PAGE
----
Canada Human Rights Foundation Conference On The Media

By Paige Fairlie

John Peters Humphrey’s speech, “Canadian Human Rights Foundation Conference on the Media”, focuses on the significance of the media as a vehicle for the production of information for the general public. The media can be an instrument of not only freedom but also of power, and it is therefore an instrument that can be abused.  Humphrey emphasizes that individuals have the right to freely hold opinions without interference. As such, he argues that freedom of information must be protected and the truth must be told without prejudice. Any regulation the media must therefore strike a difficult balance. In his “Conference on the Media” speech, Humphrey concentrates on the tension around regulating freedom of information specifically the power that the state takes over the media.

In providing a historical overview, Humphrey characterizes freedom of information as advanced by the United Nations and UNESCO as major disappointments. In 1948, the United Nations Conference on the Freedom of Information was held in Geneva. A miracle was said to have occurred when Article 19 of the Universal Declaration of Human Rights was later adopted. However, it was not a total victory. The term “public order” was added to the article, recognizing the legitimacy of restricting the exercise and enjoyment of freedom of information in different situations. Humphrey notes that in the United Kingdom, interviews by the media with suspected members of the I.R.A are prohibited by law. Humphrey states that the delegate of Spain to the General Assembly saw a resemblance between public order and raison d’état, which would mean that there would be little limit on what the state could do when it came to interfering with freedom of information. Humphrey believed that the two governments in these examples had misunderstood the meaning of public order.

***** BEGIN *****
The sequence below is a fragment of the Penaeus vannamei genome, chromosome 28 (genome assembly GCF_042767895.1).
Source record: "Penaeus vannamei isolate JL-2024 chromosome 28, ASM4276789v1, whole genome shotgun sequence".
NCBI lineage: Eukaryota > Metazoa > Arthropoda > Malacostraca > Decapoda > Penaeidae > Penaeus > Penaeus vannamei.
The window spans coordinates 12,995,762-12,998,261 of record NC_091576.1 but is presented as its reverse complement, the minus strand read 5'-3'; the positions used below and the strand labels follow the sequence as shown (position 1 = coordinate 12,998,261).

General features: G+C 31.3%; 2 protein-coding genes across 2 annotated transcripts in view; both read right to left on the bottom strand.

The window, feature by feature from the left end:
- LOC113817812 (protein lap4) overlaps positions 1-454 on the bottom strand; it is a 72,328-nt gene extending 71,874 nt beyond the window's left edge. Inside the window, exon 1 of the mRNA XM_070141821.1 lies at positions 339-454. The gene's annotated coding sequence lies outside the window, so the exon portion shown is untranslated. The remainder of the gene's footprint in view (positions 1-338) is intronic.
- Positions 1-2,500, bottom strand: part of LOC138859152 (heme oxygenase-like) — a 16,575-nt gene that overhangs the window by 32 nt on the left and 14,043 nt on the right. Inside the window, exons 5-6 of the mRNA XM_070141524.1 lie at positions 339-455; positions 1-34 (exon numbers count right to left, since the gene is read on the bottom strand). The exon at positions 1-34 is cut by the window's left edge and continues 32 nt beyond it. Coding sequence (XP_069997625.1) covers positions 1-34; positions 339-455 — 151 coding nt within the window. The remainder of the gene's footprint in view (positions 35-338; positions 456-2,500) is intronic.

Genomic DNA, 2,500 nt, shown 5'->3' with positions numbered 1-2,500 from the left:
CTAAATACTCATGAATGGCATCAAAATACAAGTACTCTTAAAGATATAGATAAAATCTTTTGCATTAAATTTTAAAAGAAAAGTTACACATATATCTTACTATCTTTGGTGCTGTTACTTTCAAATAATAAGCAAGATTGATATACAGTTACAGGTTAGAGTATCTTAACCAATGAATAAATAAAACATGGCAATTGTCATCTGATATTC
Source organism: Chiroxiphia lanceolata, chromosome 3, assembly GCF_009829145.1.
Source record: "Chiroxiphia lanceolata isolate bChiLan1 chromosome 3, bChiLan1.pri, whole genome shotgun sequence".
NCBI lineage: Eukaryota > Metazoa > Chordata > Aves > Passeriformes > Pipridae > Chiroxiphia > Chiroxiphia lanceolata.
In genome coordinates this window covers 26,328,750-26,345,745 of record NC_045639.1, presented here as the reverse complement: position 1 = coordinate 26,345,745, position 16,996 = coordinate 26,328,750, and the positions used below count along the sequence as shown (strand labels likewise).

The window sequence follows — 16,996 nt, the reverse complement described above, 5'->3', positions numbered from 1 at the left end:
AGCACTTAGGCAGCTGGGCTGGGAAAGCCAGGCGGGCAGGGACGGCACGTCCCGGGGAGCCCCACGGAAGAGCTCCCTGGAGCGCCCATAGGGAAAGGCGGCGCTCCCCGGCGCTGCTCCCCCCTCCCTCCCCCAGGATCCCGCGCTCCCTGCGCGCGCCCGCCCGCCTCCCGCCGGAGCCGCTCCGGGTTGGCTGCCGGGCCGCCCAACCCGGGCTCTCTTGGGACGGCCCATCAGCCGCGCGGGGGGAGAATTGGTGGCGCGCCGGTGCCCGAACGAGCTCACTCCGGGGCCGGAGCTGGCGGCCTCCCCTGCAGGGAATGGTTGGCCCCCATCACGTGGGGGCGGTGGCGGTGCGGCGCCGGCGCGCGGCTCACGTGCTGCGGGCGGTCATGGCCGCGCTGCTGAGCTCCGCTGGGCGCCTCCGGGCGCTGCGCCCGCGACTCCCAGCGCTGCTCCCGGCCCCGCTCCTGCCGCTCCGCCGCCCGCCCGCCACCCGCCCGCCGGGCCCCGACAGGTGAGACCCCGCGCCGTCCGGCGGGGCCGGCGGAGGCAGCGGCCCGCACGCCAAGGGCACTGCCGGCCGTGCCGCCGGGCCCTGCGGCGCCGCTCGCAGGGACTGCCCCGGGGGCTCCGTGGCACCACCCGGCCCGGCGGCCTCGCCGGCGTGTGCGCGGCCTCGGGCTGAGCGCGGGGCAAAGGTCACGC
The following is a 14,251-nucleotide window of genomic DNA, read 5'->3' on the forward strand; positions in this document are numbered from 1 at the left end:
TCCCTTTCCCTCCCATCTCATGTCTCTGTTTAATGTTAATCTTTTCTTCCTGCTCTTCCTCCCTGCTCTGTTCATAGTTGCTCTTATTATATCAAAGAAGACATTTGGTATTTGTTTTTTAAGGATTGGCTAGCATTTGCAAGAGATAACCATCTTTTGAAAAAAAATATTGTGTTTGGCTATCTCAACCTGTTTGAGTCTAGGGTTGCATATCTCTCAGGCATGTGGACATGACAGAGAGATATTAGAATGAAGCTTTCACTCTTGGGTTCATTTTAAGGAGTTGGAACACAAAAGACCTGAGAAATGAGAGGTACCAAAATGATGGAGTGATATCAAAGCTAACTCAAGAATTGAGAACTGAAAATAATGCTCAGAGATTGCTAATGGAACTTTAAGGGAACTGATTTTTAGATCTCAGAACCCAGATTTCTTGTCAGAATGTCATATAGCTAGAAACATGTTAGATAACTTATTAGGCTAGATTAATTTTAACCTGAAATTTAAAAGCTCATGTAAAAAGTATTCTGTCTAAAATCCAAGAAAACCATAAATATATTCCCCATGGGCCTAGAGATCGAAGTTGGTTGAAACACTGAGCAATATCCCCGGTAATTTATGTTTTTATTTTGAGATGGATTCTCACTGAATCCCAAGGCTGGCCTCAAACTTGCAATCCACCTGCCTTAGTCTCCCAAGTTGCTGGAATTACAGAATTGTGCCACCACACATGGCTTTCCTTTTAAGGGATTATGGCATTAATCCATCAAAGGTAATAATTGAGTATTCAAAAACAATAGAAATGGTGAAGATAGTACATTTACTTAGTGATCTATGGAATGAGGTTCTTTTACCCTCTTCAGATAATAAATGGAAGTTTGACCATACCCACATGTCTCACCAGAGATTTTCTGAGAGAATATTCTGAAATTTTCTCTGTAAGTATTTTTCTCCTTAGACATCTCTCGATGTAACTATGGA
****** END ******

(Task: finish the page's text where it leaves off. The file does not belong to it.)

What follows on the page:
In his speech, Humphrey emphasized the relationship between the state and media, and specifically the regulation of freedom of information. This was an issue in 1948 and approximately 70 years later it is still a major issue. Governments hold masses of important information and they hold this information on behalf of the public. This situation does not mean that the public has access to all of the government’s information holdings. In 2013, an example of tension between the power of the state and freedom of information affected the whole world. Edward Snowden, an American computer professional who was working for the Central Intelligence Agency at the time, copied classified information from the United States National Security Agency (NSA) without prior authorization. The information he obtained revealed numerous global surveillance programs run the NSA, including programs that surveilled American citizens. After fleeing the country, he shared this information with writers from many American journals. Snowden’s revelations forced the NSA, which is one of the nation’s most secretive organizations, to publicly explain itself. Since then, there have been traceable increases in the general public’s knowledge about the United States government’s cyber security initiatives as well as an increased awareness of how those initiatives have impacted the privacy of individuals, businesses and foreign governments (Peev 2015). Snowden influenced the freedom of information issue for the American population by forcing the state to become more transparent.

Information held by public authorities is not acquired for the benefit of officials or politicians but for the public as a whole. John Peters Humphrey had been working on this issue since 1948 at the United Nations Conference on the Freedom of Information, and even 70 years later, there are still cases of power struggles between the media and the state, which interferes with the freedom of information for the general population.


Peev, Gerri. “MEPs hail Snowden as Human Rights Hero.” Mail Online (2015). Accessed February 22, 2016.


Comments are closed.

Blog authors are solely responsible for the content of the blogs listed in the directory. Neither the content of these blogs, nor the links to other web sites, are screened, approved, reviewed or endorsed by McGill University. The text and other material on these blogs are the opinion of the specific author and are not statements of advice, opinion, or information of McGill.